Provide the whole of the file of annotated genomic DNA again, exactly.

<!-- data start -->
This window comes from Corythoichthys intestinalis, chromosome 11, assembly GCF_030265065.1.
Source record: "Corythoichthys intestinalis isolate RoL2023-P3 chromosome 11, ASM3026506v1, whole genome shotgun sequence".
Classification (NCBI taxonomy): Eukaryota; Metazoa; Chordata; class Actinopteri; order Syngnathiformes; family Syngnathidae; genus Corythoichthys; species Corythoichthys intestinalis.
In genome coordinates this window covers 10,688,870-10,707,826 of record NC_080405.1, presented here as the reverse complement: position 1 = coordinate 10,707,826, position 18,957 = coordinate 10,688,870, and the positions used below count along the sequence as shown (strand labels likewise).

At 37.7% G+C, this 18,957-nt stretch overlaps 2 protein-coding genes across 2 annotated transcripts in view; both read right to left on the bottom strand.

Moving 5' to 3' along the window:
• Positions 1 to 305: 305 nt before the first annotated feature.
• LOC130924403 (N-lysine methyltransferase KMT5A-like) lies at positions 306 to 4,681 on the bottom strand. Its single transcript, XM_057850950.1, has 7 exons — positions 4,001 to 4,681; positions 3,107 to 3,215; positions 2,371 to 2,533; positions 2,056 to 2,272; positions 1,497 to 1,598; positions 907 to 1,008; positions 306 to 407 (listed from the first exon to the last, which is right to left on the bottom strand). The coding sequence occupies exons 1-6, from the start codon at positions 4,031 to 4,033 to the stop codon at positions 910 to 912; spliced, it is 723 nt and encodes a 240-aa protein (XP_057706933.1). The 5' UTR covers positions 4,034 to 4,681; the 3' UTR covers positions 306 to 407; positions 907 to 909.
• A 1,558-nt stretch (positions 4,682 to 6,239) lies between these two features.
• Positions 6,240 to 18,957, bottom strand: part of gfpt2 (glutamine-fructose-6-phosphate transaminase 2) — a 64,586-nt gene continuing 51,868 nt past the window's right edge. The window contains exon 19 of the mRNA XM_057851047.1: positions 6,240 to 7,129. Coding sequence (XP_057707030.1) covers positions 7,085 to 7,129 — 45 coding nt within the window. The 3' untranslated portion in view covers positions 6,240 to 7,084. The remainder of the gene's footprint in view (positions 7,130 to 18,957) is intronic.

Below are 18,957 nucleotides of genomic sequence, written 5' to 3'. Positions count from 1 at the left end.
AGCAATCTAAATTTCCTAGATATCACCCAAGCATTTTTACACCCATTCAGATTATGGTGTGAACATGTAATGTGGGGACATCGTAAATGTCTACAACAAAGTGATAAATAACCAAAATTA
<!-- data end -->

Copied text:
This window comes from Corythoichthys intestinalis, chromosome 11, assembly GCF_030265065.1.
Source record: "Corythoichthys intestinalis isolate RoL2023-P3 chromosome 11, ASM3026506v1, whole genome shotgun sequence".
Classification (NCBI taxonomy): Eukaryota; Metazoa; Chordata; class Actinopteri; order Syngnathiformes; family Syngnathidae; genus Corythoichthys; species Corythoichthys intestinalis.
In genome coordinates this window covers 10,688,870-10,707,826 of record NC_080405.1, presented here as the reverse complement: position 1 = coordinate 10,707,826, position 18,957 = coordinate 10,688,870, and the positions used below count along the sequence as shown (strand labels likewise).

At 37.7% G+C, this 18,957-nt stretch overlaps 2 protein-coding genes across 2 annotated transcripts in view; both read right to left on the bottom strand.

Moving 5' to 3' along the window:
• Positions 1 to 305: 305 nt before the first annotated feature.
• LOC130924403 (N-lysine methyltransferase KMT5A-like) lies at positions 306 to 4,681 on the bottom strand. Its single transcript, XM_057850950.1, has 7 exons — positions 4,001 to 4,681; positions 3,107 to 3,215; positions 2,371 to 2,533; positions 2,056 to 2,272; positions 1,497 to 1,598; positions 907 to 1,008; positions 306 to 407 (listed from the first exon to the last, which is right to left on the bottom strand). The coding sequence occupies exons 1-6, from the start codon at positions 4,031 to 4,033 to the stop codon at positions 910 to 912; spliced, it is 723 nt and encodes a 240-aa protein (XP_057706933.1). The 5' UTR covers positions 4,034 to 4,681; the 3' UTR covers positions 306 to 407; positions 907 to 909.
• A 1,558-nt stretch (positions 4,682 to 6,239) lies between these two features.
• Positions 6,240 to 18,957, bottom strand: part of gfpt2 (glutamine-fructose-6-phosphate transaminase 2) — a 64,586-nt gene continuing 51,868 nt past the window's right edge. The window contains exon 19 of the mRNA XM_057851047.1: positions 6,240 to 7,129. Coding sequence (XP_057707030.1) covers positions 7,085 to 7,129 — 45 coding nt within the window. The 3' untranslated portion in view covers positions 6,240 to 7,084. The remainder of the gene's footprint in view (positions 7,130 to 18,957) is intronic.

Below are 18,957 nucleotides of genomic sequence, written 5' to 3'. Positions count from 1 at the left end.
AGCAATCTAAATTTCCTAGATATCACCCAAGCATTTTTACACCCATTCAGATTATGGTGTGAACATGTAATGTGGGGACATCGTAAATGTCTACAACAAAGTGATAAATAACCAAAATTA